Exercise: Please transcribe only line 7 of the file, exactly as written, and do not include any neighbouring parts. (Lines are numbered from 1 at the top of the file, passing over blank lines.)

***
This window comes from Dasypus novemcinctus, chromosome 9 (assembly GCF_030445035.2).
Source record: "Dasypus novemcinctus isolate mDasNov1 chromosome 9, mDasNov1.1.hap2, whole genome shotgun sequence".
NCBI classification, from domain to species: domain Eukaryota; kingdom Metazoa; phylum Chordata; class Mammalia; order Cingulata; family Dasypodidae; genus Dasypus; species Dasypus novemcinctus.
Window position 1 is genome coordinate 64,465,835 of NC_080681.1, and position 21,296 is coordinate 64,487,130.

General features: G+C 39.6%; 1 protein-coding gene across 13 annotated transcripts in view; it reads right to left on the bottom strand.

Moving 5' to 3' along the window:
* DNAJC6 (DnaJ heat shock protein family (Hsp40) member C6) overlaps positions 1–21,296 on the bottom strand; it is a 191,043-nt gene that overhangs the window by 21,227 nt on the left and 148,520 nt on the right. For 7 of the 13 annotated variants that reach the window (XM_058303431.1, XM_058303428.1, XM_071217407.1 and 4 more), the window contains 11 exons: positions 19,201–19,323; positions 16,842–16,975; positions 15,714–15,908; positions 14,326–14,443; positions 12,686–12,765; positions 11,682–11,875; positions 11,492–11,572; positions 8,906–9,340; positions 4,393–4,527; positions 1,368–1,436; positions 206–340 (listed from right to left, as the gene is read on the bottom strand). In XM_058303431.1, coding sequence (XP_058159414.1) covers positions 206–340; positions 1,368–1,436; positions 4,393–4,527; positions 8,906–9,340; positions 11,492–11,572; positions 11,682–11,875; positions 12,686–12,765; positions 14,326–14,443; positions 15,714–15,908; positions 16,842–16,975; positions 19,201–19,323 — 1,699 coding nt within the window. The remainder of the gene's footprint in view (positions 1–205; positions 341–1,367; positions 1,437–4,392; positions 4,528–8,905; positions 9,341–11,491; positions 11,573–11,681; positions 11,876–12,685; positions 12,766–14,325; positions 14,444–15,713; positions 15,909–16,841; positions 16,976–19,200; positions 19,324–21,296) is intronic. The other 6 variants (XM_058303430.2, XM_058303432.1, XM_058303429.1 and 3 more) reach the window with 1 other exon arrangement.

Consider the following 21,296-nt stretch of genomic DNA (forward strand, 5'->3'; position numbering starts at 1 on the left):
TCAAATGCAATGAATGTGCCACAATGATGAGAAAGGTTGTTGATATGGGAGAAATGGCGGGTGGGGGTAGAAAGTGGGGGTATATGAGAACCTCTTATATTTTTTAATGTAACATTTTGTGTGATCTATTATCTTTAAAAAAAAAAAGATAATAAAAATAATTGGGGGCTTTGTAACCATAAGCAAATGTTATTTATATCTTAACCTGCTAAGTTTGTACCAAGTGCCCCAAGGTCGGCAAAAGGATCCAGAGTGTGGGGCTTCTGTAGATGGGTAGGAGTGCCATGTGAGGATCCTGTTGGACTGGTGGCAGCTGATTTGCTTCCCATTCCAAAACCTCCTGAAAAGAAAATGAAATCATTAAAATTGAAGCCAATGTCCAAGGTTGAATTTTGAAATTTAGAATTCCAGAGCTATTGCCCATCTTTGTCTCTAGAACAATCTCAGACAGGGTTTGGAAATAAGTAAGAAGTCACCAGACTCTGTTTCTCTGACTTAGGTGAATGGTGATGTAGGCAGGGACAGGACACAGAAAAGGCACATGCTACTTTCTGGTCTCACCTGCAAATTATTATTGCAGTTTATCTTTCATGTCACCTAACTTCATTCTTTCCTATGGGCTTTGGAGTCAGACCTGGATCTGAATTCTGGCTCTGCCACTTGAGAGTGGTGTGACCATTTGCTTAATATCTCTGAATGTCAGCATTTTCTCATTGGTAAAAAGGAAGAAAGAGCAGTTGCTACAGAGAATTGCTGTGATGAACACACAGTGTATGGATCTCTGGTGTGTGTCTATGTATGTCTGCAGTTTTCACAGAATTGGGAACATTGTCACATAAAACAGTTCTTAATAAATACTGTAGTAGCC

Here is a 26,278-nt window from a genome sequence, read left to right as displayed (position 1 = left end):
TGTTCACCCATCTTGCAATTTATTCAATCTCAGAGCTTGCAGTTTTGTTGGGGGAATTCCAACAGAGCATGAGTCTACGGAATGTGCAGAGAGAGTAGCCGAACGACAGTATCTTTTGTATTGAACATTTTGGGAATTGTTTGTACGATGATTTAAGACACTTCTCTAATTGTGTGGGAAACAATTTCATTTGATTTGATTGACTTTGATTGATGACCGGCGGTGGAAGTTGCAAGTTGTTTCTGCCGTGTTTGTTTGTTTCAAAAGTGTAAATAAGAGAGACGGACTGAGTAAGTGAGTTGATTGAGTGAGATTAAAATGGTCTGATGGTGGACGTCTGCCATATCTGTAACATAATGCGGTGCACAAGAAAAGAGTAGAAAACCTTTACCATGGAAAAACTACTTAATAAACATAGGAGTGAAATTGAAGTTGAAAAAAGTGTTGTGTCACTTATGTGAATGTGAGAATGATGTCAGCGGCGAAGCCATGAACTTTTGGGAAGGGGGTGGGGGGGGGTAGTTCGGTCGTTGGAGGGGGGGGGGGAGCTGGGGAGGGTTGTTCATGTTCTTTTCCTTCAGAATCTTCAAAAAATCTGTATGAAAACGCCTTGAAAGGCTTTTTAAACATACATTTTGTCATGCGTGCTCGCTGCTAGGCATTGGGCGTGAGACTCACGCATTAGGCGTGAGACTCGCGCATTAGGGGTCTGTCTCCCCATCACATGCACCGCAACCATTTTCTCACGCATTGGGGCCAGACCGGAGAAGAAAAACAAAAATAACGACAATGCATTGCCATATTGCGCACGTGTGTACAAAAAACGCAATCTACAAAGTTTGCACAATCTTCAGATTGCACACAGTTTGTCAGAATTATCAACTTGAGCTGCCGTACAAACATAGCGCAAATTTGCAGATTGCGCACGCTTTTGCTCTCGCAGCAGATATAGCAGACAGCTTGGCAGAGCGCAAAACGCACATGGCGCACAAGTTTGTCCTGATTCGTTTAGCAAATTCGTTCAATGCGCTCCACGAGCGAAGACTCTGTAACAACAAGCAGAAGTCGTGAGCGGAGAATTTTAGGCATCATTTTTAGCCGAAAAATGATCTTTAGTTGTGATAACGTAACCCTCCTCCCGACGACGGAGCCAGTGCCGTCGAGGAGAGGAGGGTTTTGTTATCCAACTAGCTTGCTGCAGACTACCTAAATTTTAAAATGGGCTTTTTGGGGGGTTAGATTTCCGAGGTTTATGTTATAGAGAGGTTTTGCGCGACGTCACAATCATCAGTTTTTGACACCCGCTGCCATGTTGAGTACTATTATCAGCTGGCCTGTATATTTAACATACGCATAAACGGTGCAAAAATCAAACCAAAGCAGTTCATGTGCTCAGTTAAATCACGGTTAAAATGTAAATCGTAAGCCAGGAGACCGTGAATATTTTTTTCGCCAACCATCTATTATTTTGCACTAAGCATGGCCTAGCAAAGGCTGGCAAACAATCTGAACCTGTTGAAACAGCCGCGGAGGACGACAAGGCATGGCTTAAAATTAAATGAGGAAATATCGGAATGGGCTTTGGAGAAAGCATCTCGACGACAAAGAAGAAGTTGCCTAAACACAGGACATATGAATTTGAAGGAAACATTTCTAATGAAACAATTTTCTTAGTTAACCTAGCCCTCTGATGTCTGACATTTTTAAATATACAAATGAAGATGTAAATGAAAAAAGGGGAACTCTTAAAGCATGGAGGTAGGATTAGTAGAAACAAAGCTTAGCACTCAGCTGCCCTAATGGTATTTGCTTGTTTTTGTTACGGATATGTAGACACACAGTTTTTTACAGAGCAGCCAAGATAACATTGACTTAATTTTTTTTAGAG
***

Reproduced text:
* DNAJC6 (DnaJ heat shock protein family (Hsp40) member C6) overlaps positions 1–21,296 on the bottom strand; it is a 191,043-nt gene that overhangs the window by 21,227 nt on the left and 148,520 nt on the right. For 7 of the 13 annotated variants that reach the window (XM_058303431.1, XM_058303428.1, XM_071217407.1 and 4 more), the window contains 11 exons: positions 19,201–19,323; positions 16,842–16,975; positions 15,714–15,908; positions 14,326–14,443; positions 12,686–12,765; positions 11,682–11,875; positions 11,492–11,572; positions 8,906–9,340; positions 4,393–4,527; positions 1,368–1,436; positions 206–340 (listed from right to left, as the gene is read on the bottom strand). In XM_058303431.1, coding sequence (XP_058159414.1) covers positions 206–340; positions 1,368–1,436; positions 4,393–4,527; positions 8,906–9,340; positions 11,492–11,572; positions 11,682–11,875; positions 12,686–12,765; positions 14,326–14,443; positions 15,714–15,908; positions 16,842–16,975; positions 19,201–19,323 — 1,699 coding nt within the window. The remainder of the gene's footprint in view (positions 1–205; positions 341–1,367; positions 1,437–4,392; positions 4,528–8,905; positions 9,341–11,491; positions 11,573–11,681; positions 11,876–12,685; positions 12,766–14,325; positions 14,444–15,713; positions 15,909–16,841; positions 16,976–19,200; positions 19,324–21,296) is intronic. The other 6 variants (XM_058303430.2, XM_058303432.1, XM_058303429.1 and 3 more) reach the window with 1 other exon arrangement.